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Messages - dmtaylor

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Yeast and Fermentation / Re: Acetaldehyde strikes again
« on: June 15, 2010, 03:06:49 PM »
One other possibility that no one else has mentioned -- there is a slight possibility that you have a contamination issue.  Do you use any plastic fermentation vessels?  Also any hoses, rubber gaskets, etc.?  Might be time to change those out, as wild critters have been known to hide out in soft things such as those.  If you've used the same such equipment for, let's say, more than 20 batches, then there is a growing risk of contamination.  I am not saying this is definitely the cause of your issue, but I think it is a slight possibility.  If you get all new plastic and rubber and the problem goes away, or does not, then you'll know for sure.  And plastic and rubber pieces are not too expensive, so it might be worth the expense.  Maybe.

Otherwise, my advice would be to leave the beer sit on the yeast for a longer time, and at warmer temperatures, as others have suggested.  Both these things can be really helpful for getting rid of all sorts of off-flavors.

You can rouse the yeast as well, maybe about 3/4 of the way through fermentation or just after it settles out, in the primary.  If it is flocculating out too quickly, it might not be spending enough time entrained in the beer to do its job of cleaning up things such as acetaldehyde.  Swirling up the yeast a bit might keep them eating long enough to eat your off-flavors.

Other Fermentables / Re: Thinking of making a cider
« on: June 14, 2010, 02:34:25 PM »
What do you all think of Magner's?  It's got that certain lambic-like barnyardy funk that I love.  I'm no cider expert, but to me at least, THAT is what a decent English (or Irish?) cider should taste like.  I mean, it's not so dang ordinary.  It has that little something extra that makes it better than anything else you can find in the States.

After the recent Milwaukee World of Beer Festival, which included a wide selection of local ciders, I'm also loving the Crispin line of ciders and pear-cider (no, it's not pure perry).  I don't know if they could be considered world-class but certainly worth a few tastes.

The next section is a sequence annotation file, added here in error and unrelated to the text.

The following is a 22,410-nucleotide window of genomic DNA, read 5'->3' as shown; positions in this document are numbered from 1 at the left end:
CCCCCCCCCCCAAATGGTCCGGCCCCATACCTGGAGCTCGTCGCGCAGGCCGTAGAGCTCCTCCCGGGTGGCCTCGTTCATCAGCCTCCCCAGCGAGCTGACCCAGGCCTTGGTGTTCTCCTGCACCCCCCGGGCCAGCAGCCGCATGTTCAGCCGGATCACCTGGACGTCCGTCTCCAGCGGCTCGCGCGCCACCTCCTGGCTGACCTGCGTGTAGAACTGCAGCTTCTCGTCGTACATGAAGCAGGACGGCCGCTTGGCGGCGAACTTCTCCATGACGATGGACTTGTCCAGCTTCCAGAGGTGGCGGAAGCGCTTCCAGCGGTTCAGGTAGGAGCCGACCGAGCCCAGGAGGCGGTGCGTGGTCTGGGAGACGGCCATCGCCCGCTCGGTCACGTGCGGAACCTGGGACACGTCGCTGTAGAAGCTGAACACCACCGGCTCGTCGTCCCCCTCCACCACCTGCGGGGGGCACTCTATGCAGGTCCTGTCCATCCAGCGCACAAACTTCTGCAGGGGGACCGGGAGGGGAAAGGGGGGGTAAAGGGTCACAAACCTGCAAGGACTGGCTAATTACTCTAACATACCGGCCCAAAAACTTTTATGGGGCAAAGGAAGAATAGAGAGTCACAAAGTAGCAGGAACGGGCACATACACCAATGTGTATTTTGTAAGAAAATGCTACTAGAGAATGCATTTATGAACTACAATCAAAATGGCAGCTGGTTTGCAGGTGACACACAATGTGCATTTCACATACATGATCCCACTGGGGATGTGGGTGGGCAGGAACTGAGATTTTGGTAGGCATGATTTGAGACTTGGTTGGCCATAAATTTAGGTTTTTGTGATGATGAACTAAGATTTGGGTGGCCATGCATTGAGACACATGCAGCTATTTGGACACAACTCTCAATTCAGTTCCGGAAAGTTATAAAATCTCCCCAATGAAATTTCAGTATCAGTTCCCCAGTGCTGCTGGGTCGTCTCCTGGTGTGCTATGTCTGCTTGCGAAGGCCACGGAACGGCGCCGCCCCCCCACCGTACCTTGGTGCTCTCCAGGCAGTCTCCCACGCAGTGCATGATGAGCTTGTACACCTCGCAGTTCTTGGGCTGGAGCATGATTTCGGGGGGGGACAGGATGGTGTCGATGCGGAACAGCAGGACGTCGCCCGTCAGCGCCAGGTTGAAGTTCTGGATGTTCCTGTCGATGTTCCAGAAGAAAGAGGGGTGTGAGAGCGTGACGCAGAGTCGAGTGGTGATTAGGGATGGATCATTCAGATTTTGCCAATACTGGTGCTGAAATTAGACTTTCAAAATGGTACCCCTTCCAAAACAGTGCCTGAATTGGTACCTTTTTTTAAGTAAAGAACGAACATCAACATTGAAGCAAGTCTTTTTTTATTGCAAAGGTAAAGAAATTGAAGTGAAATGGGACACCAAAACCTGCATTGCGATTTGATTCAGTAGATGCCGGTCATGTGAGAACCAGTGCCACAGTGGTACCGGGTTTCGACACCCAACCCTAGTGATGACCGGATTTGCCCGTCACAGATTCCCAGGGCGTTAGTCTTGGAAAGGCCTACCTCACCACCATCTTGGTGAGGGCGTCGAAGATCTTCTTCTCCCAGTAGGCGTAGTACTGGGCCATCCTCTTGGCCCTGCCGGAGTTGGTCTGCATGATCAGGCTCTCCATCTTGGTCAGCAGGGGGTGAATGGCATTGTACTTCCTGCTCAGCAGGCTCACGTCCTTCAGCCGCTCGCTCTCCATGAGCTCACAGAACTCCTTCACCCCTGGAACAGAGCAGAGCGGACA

Beer Recipes / Re: not sure what this is...thoughts?
« on: June 12, 2010, 02:55:59 AM »
Wow...... This recipe is INSANE.  It doesn't even remotely fit into ANY style guidelines.  The closest way to describe this might be to call it an IMPERIAL Belgian Dark Strong Ale, or a QUINTUPEL!

I do like the name.  It sounds like something I would say after drinking one.

Does it cost like $70 to make a batch of this stuff??

But it doesn't fit into a barleywine sort of style.  This looks to me more like a huge malt bomb, with just a tiny hint of hop bitterness to play a background supporting role.  Right??

This stuff is going to age really well.  Let a few bottles sit for 10, even 20+ years.  Dang, this is some interesting stuff.

General Homebrew Discussion / Re: Another sour question
« on: June 07, 2010, 07:30:27 PM »
I don't use glass, so I can't really speak for that.  But... you do need to worry about the plastic and rubber.  After my first sour batch, I had several non-intentional contaminated batches when I reused the same old plastic bucket fermenters.  I tried very hard to kill the bugs, to no avail.  In the end I had to completely replace all plastic and rubber equipment.  Haven't had any issues since.

I couldn't believe it either.  But after about the fourth unintentional sour batch, I got fed up with it and replaced all my soft equipment, and haven't had any problems since.  Those buggers hide out in there, I swear.  I tried Starsan, chlorine, soaked for a week -- nothing worked.  And it was relatively new equipment too.

and not so much a decoction show about why not to do a decoction

Well said, my friend.  Hear hear.   :)

Kegging and Bottling / Re: How much priming sugar
« on: May 28, 2010, 01:41:34 AM »
I would just prime as normal.  Don't use any extra.

DO give it plenty of time to get sour.

DON'T reuse any plastic or rubber equipment on later batches unless you want it to turn out sour.  After I made my first sour beer a few years ago, several subsequent batches also turned out unintentionally sour because it is NOT POSSIBLE to sanitize plastic equipment, until I got fed up and just threw it all away and bought new stuff.

General Homebrew Discussion / Re: Sour Mash
« on: May 25, 2010, 01:49:24 PM »
I used about 1/4 last time and I didn't think it was quite enough -- it was slightly funky, but not easy to detect.  Next time I'm going to go for a full 40% of the mash being sour.  I want it to have real obvious funk!